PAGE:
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Old Jan 28th 2013, 4:01 am
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Default Re: Investing in the US

Originally Posted by nun View Post
I'll accept that management fees are similar in Canada and the US, but I don't see the reason to buy in the US rather than Canada if you're a Canadian. One of the first rules when beginning to invest in RE is to buy close to where you live so you can keep an eye on the property. You can also manage the property yourself and pocket those management fees.

The tax issues are not that difficult, but why would you even bother with the trouble of having to get a TIN and file a 1040NR. I'm sure there are plenty of good opportunities in Canada.
Find the OP an ROI in Canada of 20-30% then. The OP has obviously heard about some returns investors are making in Florida, and I can assure you - it's true.
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Old Jan 28th 2013, 4:03 am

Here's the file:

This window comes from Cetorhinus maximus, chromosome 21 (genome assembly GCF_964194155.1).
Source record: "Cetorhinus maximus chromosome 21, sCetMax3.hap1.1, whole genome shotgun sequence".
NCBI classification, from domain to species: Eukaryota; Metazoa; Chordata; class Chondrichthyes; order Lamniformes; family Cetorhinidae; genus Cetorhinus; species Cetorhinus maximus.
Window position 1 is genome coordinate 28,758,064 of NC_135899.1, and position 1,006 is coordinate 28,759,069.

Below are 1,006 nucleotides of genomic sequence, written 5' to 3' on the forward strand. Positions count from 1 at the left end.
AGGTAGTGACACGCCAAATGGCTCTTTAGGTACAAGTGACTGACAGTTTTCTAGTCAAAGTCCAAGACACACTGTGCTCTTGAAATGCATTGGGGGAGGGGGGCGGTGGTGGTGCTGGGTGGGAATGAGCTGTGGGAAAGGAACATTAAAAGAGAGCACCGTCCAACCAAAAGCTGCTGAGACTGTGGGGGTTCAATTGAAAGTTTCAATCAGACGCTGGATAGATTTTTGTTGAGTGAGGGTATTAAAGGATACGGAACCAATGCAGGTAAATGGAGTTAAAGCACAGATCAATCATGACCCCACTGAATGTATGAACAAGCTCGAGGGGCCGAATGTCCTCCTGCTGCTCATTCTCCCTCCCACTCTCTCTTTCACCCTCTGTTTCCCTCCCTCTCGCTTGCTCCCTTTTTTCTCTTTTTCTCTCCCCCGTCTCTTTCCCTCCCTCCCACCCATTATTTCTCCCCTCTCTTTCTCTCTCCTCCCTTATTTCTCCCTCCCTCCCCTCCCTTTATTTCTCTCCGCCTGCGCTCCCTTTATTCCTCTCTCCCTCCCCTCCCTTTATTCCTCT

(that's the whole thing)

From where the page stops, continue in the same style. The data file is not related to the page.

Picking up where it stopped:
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Default Re: Investing in the US

Originally Posted by tinman0 View Post
or with a dated quick claim deed.
That would be a quit claim deed.
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Old Jan 28th 2013, 5:29 am
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Default Re: Investing in the US

Originally Posted by tinman0 View Post
Find the OP an ROI in Canada of 20-30% then. The OP has obviously heard about some returns investors are making in Florida, and I can assure you - it's true.


Let me get back to you just as soon as my check for $13M from Nigeria clears ...
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Old Jan 28th 2013, 5:30 am
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Default Re: Investing in the US

Originally Posted by tinman0 View Post
Find the OP an ROI in Canada of 20-30% then. The OP has obviously heard about some returns investors are making in Florida, and I can assure you - it's true.
....I hear bridges in Brooklyn are a good investment too.

Any investor looking to make 30% is a fool, that's speculation, not investing.

If I was the OP I'd buy a rental property in Canada and avoid the currency risk and manage it myself, there's a guaranteed 5-10% ROI over a FL property with zero risk.

Last edited by nun; Jan 28th 2013 at 5:33 am.